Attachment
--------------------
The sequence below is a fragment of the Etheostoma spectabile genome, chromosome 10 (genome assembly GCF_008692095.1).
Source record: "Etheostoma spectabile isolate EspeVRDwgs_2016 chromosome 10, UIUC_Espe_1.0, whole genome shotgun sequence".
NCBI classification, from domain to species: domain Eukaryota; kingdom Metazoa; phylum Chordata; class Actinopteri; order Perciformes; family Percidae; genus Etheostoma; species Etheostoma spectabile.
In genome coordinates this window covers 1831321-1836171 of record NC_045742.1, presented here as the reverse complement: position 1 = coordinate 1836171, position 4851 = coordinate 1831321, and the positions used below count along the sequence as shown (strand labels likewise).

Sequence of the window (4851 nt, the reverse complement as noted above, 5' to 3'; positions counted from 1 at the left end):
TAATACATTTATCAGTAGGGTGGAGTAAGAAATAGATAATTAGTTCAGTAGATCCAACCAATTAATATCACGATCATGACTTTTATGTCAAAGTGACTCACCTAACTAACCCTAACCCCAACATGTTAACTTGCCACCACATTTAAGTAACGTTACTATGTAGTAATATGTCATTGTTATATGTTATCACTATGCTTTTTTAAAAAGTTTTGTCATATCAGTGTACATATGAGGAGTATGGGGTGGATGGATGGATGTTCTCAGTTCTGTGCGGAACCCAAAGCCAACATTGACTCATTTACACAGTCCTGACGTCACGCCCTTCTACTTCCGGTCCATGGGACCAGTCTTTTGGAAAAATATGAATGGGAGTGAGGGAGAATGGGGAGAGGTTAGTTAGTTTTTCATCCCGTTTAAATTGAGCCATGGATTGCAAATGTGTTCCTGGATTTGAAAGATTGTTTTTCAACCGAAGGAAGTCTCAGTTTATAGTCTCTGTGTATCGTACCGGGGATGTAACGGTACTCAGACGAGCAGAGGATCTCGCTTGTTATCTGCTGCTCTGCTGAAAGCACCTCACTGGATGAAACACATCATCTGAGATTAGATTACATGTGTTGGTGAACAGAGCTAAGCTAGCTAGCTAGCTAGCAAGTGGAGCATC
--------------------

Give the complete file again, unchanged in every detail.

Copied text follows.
The sequence below is a fragment of the Etheostoma spectabile genome, chromosome 10 (genome assembly GCF_008692095.1).
Source record: "Etheostoma spectabile isolate EspeVRDwgs_2016 chromosome 10, UIUC_Espe_1.0, whole genome shotgun sequence".
NCBI classification, from domain to species: domain Eukaryota; kingdom Metazoa; phylum Chordata; class Actinopteri; order Perciformes; family Percidae; genus Etheostoma; species Etheostoma spectabile.
In genome coordinates this window covers 1831321-1836171 of record NC_045742.1, presented here as the reverse complement: position 1 = coordinate 1836171, position 4851 = coordinate 1831321, and the positions used below count along the sequence as shown (strand labels likewise).

Sequence of the window (4851 nt, the reverse complement as noted above, 5' to 3'; positions counted from 1 at the left end):
TAATACATTTATCAGTAGGGTGGAGTAAGAAATAGATAATTAGTTCAGTAGATCCAACCAATTAATATCACGATCATGACTTTTATGTCAAAGTGACTCACCTAACTAACCCTAACCCCAACATGTTAACTTGCCACCACATTTAAGTAACGTTACTATGTAGTAATATGTCATTGTTATATGTTATCACTATGCTTTTTTAAAAAGTTTTGTCATATCAGTGTACATATGAGGAGTATGGGGTGGATGGATGGATGTTCTCAGTTCTGTGCGGAACCCAAAGCCAACATTGACTCATTTACACAGTCCTGACGTCACGCCCTTCTACTTCCGGTCCATGGGACCAGTCTTTTGGAAAAATATGAATGGGAGTGAGGGAGAATGGGGAGAGGTTAGTTAGTTTTTCATCCCGTTTAAATTGAGCCATGGATTGCAAATGTGTTCCTGGATTTGAAAGATTGTTTTTCAACCGAAGGAAGTCTCAGTTTATAGTCTCTGTGTATCGTACCGGGGATGTAACGGTACTCAGACGAGCAGAGGATCTCGCTTGTTATCTGCTGCTCTGCTGAAAGCACCTCACTGGATGAAACACATCATCTGAGATTAGATTACATGTGTTGGTGAACAGAGCTAAGCTAGCTAGCTAGCTAGCAAGTGGAGCATC